Senator Dianne Feinstein (D-CA) reintroduced her California Desert Protection Act, which proposes to protect more than 72 miles of Wild & Scenic Rivers in California’s vast desert region. In addition the bill protects two new National Monuments and thousands of acres of wilderness. For more information about the desert bill, <click here>.
Other public land bills introduced by California members of congress could include Wild & Scenic River protection. For more information about Rep. David Dreier’s San Gabriel Mountains protection bill, <click here>. For more information about Rep. Darrell Issa’s wildlands protection bill for northern San Diego County, <click here>.
Auburn Dam Revival
Rep. Tom McClintock has announced that he wants to focus on “abundance” (i.e., more dams and less natural areas and free flowing rivers). A $10 billion dollar Auburn dam is on the top of his wish list.
At the same time, public access, safety, and enjoyment of the Auburn State Recreation Area has come into sharp focus as the U.S. Bureau of Reclamation, who lost the water rights for the proposed dam in 2008, announced that it is no longer able to fund the management of these lands — and threatened to close access to them.
In response, citizens, regional newspapers, and elected officials have called on the Department of the Interior to recognize the value of the river and watershed lands and manage them for the benefit of future generations. Good idea! There will be lots of work to do - stay tuned.
Save a River today Add to FOR's River webpages!
FOR is updating our website and we need your help! We need volunteers who would like to do basic online river research and take photos for our California River pages. We would love to have volunteers who could adopt rivers and tributaries and help us add content to the most popular part of our website - if you don't see your river on our list - we want to add it!
We want photos of the rivers and people enjoying them. We need to provide information to the public on each river: places to visit, things to do, how to get there, and any other river related items that can help connect Californian's to their rivers! If you'd like to know more, email us at firstname.lastname@example.org with "adopt a river" in the subject line. Thanks!
Every year there are more than 9 million visitors to the American River.
From the American's confluence with the Sacramento River to its headwaters, it is one of world's most popular and historic rivers.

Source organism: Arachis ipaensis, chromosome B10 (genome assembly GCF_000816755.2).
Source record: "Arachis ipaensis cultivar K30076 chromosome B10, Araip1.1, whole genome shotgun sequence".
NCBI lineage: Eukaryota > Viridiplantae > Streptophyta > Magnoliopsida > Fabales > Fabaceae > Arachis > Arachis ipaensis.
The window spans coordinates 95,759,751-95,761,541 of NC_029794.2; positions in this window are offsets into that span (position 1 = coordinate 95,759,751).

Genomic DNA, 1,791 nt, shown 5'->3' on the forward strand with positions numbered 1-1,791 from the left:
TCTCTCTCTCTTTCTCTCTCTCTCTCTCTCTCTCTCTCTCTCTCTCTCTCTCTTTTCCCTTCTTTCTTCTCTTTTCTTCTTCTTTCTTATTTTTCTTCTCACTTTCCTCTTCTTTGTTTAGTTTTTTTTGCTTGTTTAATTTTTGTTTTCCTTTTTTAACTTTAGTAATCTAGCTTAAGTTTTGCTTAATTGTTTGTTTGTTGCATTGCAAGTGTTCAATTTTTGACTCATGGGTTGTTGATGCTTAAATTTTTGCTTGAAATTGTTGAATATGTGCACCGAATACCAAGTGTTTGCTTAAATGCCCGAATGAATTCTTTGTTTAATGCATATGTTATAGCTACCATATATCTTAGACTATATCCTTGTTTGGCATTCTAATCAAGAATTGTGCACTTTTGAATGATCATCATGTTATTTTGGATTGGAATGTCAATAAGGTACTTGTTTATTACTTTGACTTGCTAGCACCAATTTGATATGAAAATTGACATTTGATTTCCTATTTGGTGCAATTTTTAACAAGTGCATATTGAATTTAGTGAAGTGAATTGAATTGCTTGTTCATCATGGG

The unrivaled accessibility of the American River and its canyons make it a treasure not just for the millions of people who live nearby but for millions more who come from all around the world to partake in her history, her wildlife, and her whitewater. Whatever your outdoor interest or recreational activity, the world-class American River and her canyons provide for them all.
You can turn off those sprinklers! (November - April). Rain is often enough for lawns and plants in the dormant stages during this time of year. Check potted plants - most need less watering but some sensitive plants can use a little extra just before a frost is expected.
Check soil moisture by grabbing a handful of soil and squeezing it together then open your hand - if it stays in a clump your plants are OK - if it just returns to a lose pile of soil consider watering just the dry areas. To test your lawn step on a patch - if it springs back you really don't need to water it.
The EPA estimates Californians use about 840 million gallons a day in residential outdoor watering - if we could cut that in half during this time of year, we could save an estimated 104 Billion gallons - enough to supply the water needs of 1.2 million people for a full year!
Visit Your River
The Cosumnes River
Every winter the Cosumnes River offers bird watchers a daily treat - cranes! Sandhill cranes from Alaska and points north winter over in California's Delta. They spend each night standing in shallow water for protection from land predators – and watching 100’s fly in to their preferred night spot is an awe-inspiring sight. A great place to view this early evening ritual for the next month is at the Cosumnes River Preserve Visitor Center at Twin Cities and Hwy 5, about 10 minutes south of Elk Grove. Get there before 5 pm, park in the lot and bring your binoculars. The cranes land due west of the parking area and close to the road about ¼ mile to the north. The sounds are as good as the view. Enjoy!